Residents poured into the Council Chambers during Monday's Town Board's meeting to make an eleventh-hour plea to save the Brighton Library
But town officials said the matter was out of their hands.
The branch, scheduled to close Nov. 1, is one of the three libraries out of the five in the town to be shut down because of Erie County's financial problems.
A parade of children and adults spoke of the importance of the Brighton branch and suggested numerous ways to keep the library open -- from a largely volunteer-based staff to the town paying some of the operational costs.
Sixteen-year-old Kathleen Byrnes gave board members petitions with 2,600 signatures urging them to save the library. Kathleen and four other teenagers spearheaded the campaign. She also detailed a plan to keep the library open, which included the town footing the bill for half the utilities and town businesses donating money to operate the branch.
Town officials were sympathetic but said the matter legally was out of their hands.
"We, as a Town Board, have no control; we only appoint members of the town Library Board," said Councilman John J. Flynn, who is also chairman of the town's Library Committee.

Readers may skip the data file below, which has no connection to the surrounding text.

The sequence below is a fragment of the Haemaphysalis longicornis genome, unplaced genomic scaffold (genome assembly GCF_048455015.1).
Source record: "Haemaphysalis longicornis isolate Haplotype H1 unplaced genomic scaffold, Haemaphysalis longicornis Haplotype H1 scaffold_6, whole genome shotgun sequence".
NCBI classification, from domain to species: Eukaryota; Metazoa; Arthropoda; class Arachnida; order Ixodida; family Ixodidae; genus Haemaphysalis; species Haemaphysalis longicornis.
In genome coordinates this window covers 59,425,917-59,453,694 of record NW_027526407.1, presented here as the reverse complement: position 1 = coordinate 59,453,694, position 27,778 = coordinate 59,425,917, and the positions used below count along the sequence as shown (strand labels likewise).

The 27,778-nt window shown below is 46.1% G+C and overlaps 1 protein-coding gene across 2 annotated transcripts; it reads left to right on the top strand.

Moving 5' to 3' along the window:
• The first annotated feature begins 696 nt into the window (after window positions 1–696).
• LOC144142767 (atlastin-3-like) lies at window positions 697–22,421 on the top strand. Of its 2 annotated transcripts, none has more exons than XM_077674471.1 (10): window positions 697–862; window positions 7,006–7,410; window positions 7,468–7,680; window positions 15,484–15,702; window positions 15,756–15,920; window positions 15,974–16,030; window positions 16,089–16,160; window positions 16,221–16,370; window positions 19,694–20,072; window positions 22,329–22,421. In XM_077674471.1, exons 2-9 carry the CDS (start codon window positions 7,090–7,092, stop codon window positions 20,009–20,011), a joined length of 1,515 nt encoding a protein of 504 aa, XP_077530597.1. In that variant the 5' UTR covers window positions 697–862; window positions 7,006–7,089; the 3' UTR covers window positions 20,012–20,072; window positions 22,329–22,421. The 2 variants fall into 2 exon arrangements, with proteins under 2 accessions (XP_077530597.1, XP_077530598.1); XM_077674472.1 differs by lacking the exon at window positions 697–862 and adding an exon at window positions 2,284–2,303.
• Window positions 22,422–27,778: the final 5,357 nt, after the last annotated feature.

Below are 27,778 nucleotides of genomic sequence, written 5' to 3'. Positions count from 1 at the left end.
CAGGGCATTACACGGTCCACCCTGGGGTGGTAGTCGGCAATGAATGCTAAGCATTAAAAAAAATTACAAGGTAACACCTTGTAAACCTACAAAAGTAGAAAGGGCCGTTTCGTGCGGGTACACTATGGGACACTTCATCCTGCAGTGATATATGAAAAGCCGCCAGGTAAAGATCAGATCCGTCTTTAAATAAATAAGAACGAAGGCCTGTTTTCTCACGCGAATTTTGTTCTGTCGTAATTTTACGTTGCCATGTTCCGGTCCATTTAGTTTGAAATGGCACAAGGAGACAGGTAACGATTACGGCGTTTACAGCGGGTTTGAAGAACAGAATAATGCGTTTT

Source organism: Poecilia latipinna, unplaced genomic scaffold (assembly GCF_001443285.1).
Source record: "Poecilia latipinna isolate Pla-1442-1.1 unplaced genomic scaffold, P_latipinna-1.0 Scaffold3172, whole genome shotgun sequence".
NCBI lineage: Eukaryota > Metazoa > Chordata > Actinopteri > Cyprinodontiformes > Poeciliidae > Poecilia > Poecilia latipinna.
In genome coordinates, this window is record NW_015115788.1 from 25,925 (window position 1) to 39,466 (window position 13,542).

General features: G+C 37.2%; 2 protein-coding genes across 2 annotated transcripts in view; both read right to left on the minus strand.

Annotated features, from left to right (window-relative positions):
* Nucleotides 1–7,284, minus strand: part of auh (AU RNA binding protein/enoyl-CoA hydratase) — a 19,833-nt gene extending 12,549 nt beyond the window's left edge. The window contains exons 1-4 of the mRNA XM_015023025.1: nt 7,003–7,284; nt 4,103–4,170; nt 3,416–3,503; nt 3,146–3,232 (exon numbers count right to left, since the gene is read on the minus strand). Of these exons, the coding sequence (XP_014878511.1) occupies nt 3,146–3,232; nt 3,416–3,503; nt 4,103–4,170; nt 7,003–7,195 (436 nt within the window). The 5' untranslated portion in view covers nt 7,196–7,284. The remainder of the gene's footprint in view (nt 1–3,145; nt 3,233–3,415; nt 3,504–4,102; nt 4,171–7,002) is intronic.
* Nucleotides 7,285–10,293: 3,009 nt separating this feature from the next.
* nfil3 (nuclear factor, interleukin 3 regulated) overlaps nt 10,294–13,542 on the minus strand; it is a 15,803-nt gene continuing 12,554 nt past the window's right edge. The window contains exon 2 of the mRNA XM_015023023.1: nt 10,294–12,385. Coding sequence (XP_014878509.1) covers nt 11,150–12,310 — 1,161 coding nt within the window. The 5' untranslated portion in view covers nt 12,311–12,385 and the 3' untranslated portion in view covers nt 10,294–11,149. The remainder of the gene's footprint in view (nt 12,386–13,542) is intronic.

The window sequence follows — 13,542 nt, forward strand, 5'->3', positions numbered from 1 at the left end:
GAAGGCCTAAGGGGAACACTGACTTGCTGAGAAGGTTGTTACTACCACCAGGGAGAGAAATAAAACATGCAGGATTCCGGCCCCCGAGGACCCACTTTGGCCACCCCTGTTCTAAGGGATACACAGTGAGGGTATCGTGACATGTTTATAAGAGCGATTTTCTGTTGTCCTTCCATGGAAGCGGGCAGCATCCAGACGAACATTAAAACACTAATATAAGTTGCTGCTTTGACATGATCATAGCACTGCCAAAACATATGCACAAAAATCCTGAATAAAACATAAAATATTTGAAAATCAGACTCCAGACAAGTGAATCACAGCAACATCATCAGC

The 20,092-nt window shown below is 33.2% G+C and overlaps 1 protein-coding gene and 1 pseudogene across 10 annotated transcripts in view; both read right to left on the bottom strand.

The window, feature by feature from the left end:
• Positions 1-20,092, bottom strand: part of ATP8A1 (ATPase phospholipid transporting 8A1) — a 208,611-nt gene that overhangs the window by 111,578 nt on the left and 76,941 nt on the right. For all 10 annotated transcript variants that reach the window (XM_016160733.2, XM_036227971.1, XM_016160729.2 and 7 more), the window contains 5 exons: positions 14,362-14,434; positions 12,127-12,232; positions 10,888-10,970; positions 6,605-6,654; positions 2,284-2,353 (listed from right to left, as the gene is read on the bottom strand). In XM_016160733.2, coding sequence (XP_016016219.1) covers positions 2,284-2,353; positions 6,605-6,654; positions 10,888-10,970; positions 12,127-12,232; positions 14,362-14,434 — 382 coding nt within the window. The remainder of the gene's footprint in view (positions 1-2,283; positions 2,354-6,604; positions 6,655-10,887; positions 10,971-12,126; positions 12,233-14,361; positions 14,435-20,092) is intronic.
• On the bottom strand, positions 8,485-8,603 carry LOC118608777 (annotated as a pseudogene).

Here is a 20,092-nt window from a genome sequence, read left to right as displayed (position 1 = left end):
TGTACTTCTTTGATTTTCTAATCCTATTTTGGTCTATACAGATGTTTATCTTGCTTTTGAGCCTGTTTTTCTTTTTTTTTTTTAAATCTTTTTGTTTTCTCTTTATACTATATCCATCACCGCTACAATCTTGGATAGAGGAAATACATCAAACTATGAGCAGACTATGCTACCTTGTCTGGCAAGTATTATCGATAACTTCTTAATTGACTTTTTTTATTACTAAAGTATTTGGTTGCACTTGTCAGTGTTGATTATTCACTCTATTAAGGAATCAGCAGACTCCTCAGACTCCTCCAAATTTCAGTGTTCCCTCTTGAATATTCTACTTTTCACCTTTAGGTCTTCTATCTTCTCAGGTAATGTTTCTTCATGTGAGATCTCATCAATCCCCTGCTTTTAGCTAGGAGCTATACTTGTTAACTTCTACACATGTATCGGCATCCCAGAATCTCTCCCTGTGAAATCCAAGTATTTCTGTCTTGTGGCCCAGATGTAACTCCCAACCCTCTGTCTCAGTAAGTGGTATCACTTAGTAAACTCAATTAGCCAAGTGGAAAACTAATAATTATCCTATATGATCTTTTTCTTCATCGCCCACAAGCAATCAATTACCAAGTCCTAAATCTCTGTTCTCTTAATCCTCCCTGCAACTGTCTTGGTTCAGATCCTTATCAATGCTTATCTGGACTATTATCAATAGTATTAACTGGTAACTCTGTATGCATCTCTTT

But the residents persisted.
Kathleen Andolsek, who stays at home with her five children, said she walks them to the library, which is minutes away. When it closes, they won't have access to a library because her husband uses the family's vehicle, leaving her with no transportation.
"A library won't be an option anymore," she said.
Kathy Mirando, a student, said various levels of government appeared to be shifting the responsibility and are overly concerned about money.
"Education and literacy are more important than money," she said.
The Kenmore and Kenilworth branches, both located south of Sheridan Drive, will remain open.
Residents said Brighton would leave a geographical hole because it serves the northern part of the town, where the Greenhaven branch, which will close Oct. 1, also is located.